Panel Paper: Public Oversight of Private Provision of a Public Good

Friday, November 9, 2012 : 1:20 PM
Hanover A (Radisson Plaza Lord Baltimore Hotel)

*Names in bold indicate Presenter

Joshua Cowen, University of Kentucky, David Fleming, Furman University and Deven Carlson, University of Oklahoma

An emphasis on measuring agency performance is well-established in the public administration literature. Empirical studies have focused on assessing the effectiveness of a variety of systems both in the United States and abroad, including those administering welfare services, job training programs, health care delivery, and public education.  More recently, studies have begun to examine the effectiveness of potential strategies for increasing agency performance, with a primary focus on the impacts of performance reporting and accountability systems. Whether such schemes can consistently generate positive impacts on agency outcomes is a still a debate, in part because agency response to the implementation of performance reporting and accountability systems remains unclear.  On one hand, the threat of budgetary reductions, administrative sanction, the embarrassment of public attention to poor performance, or intrinsic motivation to improve may result in accountability programs leading to more efficient performance. On the other hand, agencies may respond to the implementation of accountability systems by focusing on outputs that do not actually reflect performance, strategic gaming to manipulate results, and even cheating.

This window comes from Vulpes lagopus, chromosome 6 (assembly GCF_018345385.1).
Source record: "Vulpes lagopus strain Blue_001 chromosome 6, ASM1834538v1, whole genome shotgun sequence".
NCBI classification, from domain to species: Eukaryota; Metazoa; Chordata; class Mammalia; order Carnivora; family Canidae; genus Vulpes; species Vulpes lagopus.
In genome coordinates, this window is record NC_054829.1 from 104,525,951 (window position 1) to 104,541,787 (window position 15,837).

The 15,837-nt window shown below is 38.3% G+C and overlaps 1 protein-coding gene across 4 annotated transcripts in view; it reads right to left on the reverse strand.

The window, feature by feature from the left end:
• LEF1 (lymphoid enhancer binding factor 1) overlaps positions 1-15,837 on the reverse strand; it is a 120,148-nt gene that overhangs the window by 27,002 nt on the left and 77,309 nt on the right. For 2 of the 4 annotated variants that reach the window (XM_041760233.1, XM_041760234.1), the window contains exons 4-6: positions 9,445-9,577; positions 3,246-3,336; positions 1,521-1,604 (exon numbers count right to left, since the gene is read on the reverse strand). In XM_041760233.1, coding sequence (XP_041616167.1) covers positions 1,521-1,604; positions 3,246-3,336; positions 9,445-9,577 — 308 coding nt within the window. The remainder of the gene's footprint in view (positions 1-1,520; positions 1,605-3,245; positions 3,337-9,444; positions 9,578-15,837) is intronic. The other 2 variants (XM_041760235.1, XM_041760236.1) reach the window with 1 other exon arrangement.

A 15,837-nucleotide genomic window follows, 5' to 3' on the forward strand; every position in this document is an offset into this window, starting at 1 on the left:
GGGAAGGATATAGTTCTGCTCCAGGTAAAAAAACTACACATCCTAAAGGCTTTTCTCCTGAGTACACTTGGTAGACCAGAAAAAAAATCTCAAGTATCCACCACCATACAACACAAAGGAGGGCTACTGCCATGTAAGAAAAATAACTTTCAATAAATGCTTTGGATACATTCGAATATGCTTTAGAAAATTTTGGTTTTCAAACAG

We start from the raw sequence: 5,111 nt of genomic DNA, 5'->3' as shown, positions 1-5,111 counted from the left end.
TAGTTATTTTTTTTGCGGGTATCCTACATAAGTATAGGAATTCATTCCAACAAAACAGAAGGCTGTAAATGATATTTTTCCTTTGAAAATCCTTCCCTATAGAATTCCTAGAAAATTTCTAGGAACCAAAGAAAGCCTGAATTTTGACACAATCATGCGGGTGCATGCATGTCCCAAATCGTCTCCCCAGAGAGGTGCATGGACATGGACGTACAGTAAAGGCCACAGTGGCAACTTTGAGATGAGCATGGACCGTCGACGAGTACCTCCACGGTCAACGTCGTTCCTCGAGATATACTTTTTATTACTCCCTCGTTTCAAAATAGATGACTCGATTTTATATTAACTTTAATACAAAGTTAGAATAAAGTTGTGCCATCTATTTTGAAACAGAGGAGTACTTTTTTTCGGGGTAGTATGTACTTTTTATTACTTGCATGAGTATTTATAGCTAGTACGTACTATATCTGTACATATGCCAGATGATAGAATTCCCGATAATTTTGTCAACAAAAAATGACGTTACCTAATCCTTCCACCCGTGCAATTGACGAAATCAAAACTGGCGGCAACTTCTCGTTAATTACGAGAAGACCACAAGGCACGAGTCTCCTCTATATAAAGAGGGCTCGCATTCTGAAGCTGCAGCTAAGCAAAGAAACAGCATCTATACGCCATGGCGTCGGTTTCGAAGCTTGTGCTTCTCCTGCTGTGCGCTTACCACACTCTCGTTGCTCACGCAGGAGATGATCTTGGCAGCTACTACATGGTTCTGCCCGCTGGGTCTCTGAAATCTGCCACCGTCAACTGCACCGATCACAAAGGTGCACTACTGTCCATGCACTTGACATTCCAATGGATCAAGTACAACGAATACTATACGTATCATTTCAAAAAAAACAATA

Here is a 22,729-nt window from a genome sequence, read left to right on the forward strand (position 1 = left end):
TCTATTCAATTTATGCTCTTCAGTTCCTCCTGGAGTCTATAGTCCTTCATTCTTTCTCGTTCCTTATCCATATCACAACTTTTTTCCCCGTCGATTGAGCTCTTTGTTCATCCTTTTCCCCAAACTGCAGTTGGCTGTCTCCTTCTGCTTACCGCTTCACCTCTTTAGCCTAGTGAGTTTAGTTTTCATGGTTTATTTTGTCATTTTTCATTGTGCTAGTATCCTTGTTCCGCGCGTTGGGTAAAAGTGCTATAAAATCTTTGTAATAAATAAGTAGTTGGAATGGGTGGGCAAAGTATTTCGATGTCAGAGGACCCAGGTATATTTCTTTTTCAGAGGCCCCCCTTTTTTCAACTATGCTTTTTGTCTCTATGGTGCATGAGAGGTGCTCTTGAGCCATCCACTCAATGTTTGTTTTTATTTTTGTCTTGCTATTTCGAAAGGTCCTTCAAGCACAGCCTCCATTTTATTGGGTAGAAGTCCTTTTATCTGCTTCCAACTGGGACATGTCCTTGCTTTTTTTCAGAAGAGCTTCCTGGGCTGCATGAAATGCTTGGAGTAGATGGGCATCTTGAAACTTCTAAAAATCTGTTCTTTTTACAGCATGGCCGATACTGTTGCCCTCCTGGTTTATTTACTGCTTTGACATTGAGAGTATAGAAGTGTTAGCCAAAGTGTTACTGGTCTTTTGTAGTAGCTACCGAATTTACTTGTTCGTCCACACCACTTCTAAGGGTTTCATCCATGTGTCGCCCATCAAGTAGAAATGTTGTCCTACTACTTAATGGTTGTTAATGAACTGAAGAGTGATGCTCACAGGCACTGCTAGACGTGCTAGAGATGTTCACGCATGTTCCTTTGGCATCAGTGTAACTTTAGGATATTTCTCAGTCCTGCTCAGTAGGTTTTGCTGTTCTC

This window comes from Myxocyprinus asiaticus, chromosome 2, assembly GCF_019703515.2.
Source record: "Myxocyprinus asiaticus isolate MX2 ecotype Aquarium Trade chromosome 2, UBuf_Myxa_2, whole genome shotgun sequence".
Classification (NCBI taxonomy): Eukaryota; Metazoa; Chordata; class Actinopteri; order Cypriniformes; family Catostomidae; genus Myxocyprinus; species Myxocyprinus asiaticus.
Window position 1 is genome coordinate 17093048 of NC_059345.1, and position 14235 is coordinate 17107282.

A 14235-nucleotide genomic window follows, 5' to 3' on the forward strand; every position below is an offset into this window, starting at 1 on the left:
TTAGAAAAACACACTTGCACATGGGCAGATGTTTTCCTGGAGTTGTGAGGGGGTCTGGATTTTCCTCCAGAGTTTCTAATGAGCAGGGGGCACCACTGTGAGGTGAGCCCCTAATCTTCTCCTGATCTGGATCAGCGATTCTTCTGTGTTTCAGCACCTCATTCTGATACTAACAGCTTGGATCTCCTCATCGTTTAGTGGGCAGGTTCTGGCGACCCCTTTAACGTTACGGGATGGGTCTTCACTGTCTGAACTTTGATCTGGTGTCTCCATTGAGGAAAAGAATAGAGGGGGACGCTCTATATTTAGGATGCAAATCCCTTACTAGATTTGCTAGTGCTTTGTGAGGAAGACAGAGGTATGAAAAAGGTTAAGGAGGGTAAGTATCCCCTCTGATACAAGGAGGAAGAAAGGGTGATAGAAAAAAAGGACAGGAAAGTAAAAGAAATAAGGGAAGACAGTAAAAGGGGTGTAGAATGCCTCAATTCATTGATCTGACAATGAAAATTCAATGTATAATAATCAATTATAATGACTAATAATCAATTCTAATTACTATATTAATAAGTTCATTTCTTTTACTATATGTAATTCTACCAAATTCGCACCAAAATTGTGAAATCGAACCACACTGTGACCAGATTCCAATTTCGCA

Public education agencies (i.e. schools and school districts) have served as the source of a number of the primary empirical tests for accountability impacts, as well as more general questions in administration and management. Although many studies have indicated at least some potential for positive results of implementing performance reporting programs, this evidence is drawn almost exclusively from examples of traditionally organized public school districts. Alternative systems of delivering education have become increasingly common in the United States, with the most prominent examples being charter schools and publicly-supported vouchers that students can use to attend private schools. Despite the growing number of these alternatives to traditional public schools, despite a considerable body of scholarship on differences associated with these alternatives in educational outcomes, and despite the more general evidence of accountability impacts in public education, little is known about any effects of performance reporting and accountability in such schools of “choice.” Voucher programs represent a particularly important gap in this literature, in part because such initiatives are similar at least in principle to the privatization of other governmental services. Moreover, oversight of publicly supported private schools has been essentially non-existent. In this paper, we consider new evidence from a recent exception to that pattern: a high-stakes accountability program implemented for voucher-serving private schools in Milwaukee, Wisconsin. The specifics of our results are nuanced, but the basic pattern is clear: students who attended private schools via a publicly funded voucher exhibited dramatically higher achievement after the implementation of a high-stakes performance reporting and accountability program.